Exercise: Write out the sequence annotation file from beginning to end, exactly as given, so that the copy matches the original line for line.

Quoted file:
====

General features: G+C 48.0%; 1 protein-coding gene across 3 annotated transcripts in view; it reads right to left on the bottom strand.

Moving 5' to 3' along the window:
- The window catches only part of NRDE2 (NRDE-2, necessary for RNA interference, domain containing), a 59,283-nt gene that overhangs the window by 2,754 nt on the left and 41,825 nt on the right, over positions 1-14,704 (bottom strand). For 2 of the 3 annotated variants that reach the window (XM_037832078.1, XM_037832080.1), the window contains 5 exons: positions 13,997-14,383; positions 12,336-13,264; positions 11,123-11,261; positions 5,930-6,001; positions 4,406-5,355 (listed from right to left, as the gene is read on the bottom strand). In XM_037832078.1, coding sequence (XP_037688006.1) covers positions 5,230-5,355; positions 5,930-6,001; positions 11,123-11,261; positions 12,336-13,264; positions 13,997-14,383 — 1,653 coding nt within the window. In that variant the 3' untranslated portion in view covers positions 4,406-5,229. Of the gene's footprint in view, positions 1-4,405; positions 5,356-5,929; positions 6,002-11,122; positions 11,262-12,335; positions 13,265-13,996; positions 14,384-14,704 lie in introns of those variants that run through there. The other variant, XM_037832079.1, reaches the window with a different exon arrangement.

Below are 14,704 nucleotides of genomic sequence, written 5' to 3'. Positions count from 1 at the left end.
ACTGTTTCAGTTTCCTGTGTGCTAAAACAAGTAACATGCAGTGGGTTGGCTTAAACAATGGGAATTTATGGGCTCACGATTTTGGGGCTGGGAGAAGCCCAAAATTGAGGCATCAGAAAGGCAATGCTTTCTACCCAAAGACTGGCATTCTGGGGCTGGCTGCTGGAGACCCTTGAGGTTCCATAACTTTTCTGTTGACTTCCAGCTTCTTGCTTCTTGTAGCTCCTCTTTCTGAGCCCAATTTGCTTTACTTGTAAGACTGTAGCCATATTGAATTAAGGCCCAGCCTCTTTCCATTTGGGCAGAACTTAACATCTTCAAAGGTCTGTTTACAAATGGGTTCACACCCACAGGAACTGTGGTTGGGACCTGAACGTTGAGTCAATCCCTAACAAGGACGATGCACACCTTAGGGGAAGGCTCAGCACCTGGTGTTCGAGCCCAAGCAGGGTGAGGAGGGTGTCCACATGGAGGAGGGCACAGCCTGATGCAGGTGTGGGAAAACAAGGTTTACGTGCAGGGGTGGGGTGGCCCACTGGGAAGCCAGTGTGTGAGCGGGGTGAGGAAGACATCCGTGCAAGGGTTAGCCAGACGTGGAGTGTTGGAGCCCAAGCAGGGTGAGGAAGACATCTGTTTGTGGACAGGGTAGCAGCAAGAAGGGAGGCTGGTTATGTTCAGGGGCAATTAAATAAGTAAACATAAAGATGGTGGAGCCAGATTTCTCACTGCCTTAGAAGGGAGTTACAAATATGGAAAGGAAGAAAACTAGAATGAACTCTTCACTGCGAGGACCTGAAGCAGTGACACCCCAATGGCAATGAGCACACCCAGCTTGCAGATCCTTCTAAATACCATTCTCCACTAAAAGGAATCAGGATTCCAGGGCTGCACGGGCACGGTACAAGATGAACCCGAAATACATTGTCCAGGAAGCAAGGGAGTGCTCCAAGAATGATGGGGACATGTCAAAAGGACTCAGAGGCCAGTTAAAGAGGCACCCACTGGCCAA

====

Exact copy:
General features: G+C 48.0%; 1 protein-coding gene across 3 annotated transcripts in view; it reads right to left on the bottom strand.

Moving 5' to 3' along the window:
- The window catches only part of NRDE2 (NRDE-2, necessary for RNA interference, domain containing), a 59,283-nt gene that overhangs the window by 2,754 nt on the left and 41,825 nt on the right, over positions 1-14,704 (bottom strand). For 2 of the 3 annotated variants that reach the window (XM_037832078.1, XM_037832080.1), the window contains 5 exons: positions 13,997-14,383; positions 12,336-13,264; positions 11,123-11,261; positions 5,930-6,001; positions 4,406-5,355 (listed from right to left, as the gene is read on the bottom strand). In XM_037832078.1, coding sequence (XP_037688006.1) covers positions 5,230-5,355; positions 5,930-6,001; positions 11,123-11,261; positions 12,336-13,264; positions 13,997-14,383 — 1,653 coding nt within the window. In that variant the 3' untranslated portion in view covers positions 4,406-5,229. Of the gene's footprint in view, positions 1-4,405; positions 5,356-5,929; positions 6,002-11,122; positions 11,262-12,335; positions 13,265-13,996; positions 14,384-14,704 lie in introns of those variants that run through there. The other variant, XM_037832079.1, reaches the window with a different exon arrangement.

Below are 14,704 nucleotides of genomic sequence, written 5' to 3'. Positions count from 1 at the left end.
ACTGTTTCAGTTTCCTGTGTGCTAAAACAAGTAACATGCAGTGGGTTGGCTTAAACAATGGGAATTTATGGGCTCACGATTTTGGGGCTGGGAGAAGCCCAAAATTGAGGCATCAGAAAGGCAATGCTTTCTACCCAAAGACTGGCATTCTGGGGCTGGCTGCTGGAGACCCTTGAGGTTCCATAACTTTTCTGTTGACTTCCAGCTTCTTGCTTCTTGTAGCTCCTCTTTCTGAGCCCAATTTGCTTTACTTGTAAGACTGTAGCCATATTGAATTAAGGCCCAGCCTCTTTCCATTTGGGCAGAACTTAACATCTTCAAAGGTCTGTTTACAAATGGGTTCACACCCACAGGAACTGTGGTTGGGACCTGAACGTTGAGTCAATCCCTAACAAGGACGATGCACACCTTAGGGGAAGGCTCAGCACCTGGTGTTCGAGCCCAAGCAGGGTGAGGAGGGTGTCCACATGGAGGAGGGCACAGCCTGATGCAGGTGTGGGAAAACAAGGTTTACGTGCAGGGGTGGGGTGGCCCACTGGGAAGCCAGTGTGTGAGCGGGGTGAGGAAGACATCCGTGCAAGGGTTAGCCAGACGTGGAGTGTTGGAGCCCAAGCAGGGTGAGGAAGACATCTGTTTGTGGACAGGGTAGCAGCAAGAAGGGAGGCTGGTTATGTTCAGGGGCAATTAAATAAGTAAACATAAAGATGGTGGAGCCAGATTTCTCACTGCCTTAGAAGGGAGTTACAAATATGGAAAGGAAGAAAACTAGAATGAACTCTTCACTGCGAGGACCTGAAGCAGTGACACCCCAATGGCAATGAGCACACCCAGCTTGCAGATCCTTCTAAATACCATTCTCCACTAAAAGGAATCAGGATTCCAGGGCTGCACGGGCACGGTACAAGATGAACCCGAAATACATTGTCCAGGAAGCAAGGGAGTGCTCCAAGAATGATGGGGACATGTCAAAAGGACTCAGAGGCCAGTTAAAGAGGCACCCACTGGCCAA